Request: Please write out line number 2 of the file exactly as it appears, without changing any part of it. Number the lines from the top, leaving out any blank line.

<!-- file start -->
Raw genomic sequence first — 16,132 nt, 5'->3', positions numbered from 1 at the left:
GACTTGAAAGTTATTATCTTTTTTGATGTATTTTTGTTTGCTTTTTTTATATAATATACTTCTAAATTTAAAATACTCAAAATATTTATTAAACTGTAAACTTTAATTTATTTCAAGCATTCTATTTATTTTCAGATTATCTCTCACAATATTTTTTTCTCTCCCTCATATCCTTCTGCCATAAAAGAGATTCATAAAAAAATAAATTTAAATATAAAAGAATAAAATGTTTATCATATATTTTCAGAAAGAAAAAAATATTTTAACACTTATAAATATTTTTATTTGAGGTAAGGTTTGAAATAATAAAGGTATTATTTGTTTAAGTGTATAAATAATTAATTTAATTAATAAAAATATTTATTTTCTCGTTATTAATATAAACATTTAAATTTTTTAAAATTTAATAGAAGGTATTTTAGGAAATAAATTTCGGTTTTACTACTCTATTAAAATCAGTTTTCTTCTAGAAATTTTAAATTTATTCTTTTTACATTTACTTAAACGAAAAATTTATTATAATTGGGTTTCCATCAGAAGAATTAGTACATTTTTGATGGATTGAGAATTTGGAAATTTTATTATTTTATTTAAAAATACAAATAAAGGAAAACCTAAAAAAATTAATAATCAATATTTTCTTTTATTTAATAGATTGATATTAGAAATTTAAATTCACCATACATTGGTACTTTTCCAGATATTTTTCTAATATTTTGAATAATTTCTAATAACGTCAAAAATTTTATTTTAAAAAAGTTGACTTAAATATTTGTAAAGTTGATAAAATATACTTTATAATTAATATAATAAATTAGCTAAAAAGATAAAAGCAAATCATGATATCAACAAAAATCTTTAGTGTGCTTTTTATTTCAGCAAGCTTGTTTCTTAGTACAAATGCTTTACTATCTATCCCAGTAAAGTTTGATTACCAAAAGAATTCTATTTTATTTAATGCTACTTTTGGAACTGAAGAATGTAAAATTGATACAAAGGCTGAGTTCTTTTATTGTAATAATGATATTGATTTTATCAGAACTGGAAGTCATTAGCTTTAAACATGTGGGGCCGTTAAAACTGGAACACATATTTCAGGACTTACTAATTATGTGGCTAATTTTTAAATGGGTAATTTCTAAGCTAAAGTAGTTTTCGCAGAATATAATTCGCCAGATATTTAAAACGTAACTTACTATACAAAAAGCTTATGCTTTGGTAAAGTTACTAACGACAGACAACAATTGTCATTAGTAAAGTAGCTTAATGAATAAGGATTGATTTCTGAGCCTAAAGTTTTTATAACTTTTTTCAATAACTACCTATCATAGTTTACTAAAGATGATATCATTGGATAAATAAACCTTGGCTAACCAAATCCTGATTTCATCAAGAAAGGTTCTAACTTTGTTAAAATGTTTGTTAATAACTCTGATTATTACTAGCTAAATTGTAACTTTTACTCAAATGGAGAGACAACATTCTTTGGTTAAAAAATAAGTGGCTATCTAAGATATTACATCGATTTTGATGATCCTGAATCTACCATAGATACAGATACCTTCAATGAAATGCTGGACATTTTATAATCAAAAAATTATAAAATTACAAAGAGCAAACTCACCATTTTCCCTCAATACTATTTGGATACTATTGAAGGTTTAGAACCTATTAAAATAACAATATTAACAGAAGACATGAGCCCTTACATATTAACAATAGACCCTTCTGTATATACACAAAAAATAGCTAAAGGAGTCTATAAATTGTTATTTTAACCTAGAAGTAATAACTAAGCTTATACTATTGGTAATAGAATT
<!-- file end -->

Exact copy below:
GACTTGAAAGTTATTATCTTTTTTGATGTATTTTTGTTTGCTTTTTTTATATAATATACTTCTAAATTTAAAATACTCAAAATATTTATTAAACTGTAAACTTTAATTTATTTCAAGCATTCTATTTATTTTCAGATTATCTCTCACAATATTTTTTTCTCTCCCTCATATCCTTCTGCCATAAAAGAGATTCATAAAAAAATAAATTTAAATATAAAAGAATAAAATGTTTATCATATATTTTCAGAAAGAAAAAAATATTTTAACACTTATAAATATTTTTATTTGAGGTAAGGTTTGAAATAATAAAGGTATTATTTGTTTAAGTGTATAAATAATTAATTTAATTAATAAAAATATTTATTTTCTCGTTATTAATATAAACATTTAAATTTTTTAAAATTTAATAGAAGGTATTTTAGGAAATAAATTTCGGTTTTACTACTCTATTAAAATCAGTTTTCTTCTAGAAATTTTAAATTTATTCTTTTTACATTTACTTAAACGAAAAATTTATTATAATTGGGTTTCCATCAGAAGAATTAGTACATTTTTGATGGATTGAGAATTTGGAAATTTTATTATTTTATTTAAAAATACAAATAAAGGAAAACCTAAAAAAATTAATAATCAATATTTTCTTTTATTTAATAGATTGATATTAGAAATTTAAATTCACCATACATTGGTACTTTTCCAGATATTTTTCTAATATTTTGAATAATTTCTAATAACGTCAAAAATTTTATTTTAAAAAAGTTGACTTAAATATTTGTAAAGTTGATAAAATATACTTTATAATTAATATAATAAATTAGCTAAAAAGATAAAAGCAAATCATGATATCAACAAAAATCTTTAGTGTGCTTTTTATTTCAGCAAGCTTGTTTCTTAGTACAAATGCTTTACTATCTATCCCAGTAAAGTTTGATTACCAAAAGAATTCTATTTTATTTAATGCTACTTTTGGAACTGAAGAATGTAAAATTGATACAAAGGCTGAGTTCTTTTATTGTAATAATGATATTGATTTTATCAGAACTGGAAGTCATTAGCTTTAAACATGTGGGGCCGTTAAAACTGGAACACATATTTCAGGACTTACTAATTATGTGGCTAATTTTTAAATGGGTAATTTCTAAGCTAAAGTAGTTTTCGCAGAATATAATTCGCCAGATATTTAAAACGTAACTTACTATACAAAAAGCTTATGCTTTGGTAAAGTTACTAACGACAGACAACAATTGTCATTAGTAAAGTAGCTTAATGAATAAGGATTGATTTCTGAGCCTAAAGTTTTTATAACTTTTTTCAATAACTACCTATCATAGTTTACTAAAGATGATATCATTGGATAAATAAACCTTGGCTAACCAAATCCTGATTTCATCAAGAAAGGTTCTAACTTTGTTAAAATGTTTGTTAATAACTCTGATTATTACTAGCTAAATTGTAACTTTTACTCAAATGGAGAGACAACATTCTTTGGTTAAAAAATAAGTGGCTATCTAAGATATTACATCGATTTTGATGATCCTGAATCTACCATAGATACAGATACCTTCAATGAAATGCTGGACATTTTATAATCAAAAAATTATAAAATTACAAAGAGCAAACTCACCATTTTCCCTCAATACTATTTGGATACTATTGAAGGTTTAGAACCTATTAAAATAACAATATTAACAGAAGACATGAGCCCTTACATATTAACAATAGACCCTTCTGTATATACACAAAAAATAGCTAAAGGAGTCTATAAATTGTTATTTTAACCTAGAAGTAATAACTAAGCTTATACTATTGGTAATAGAATT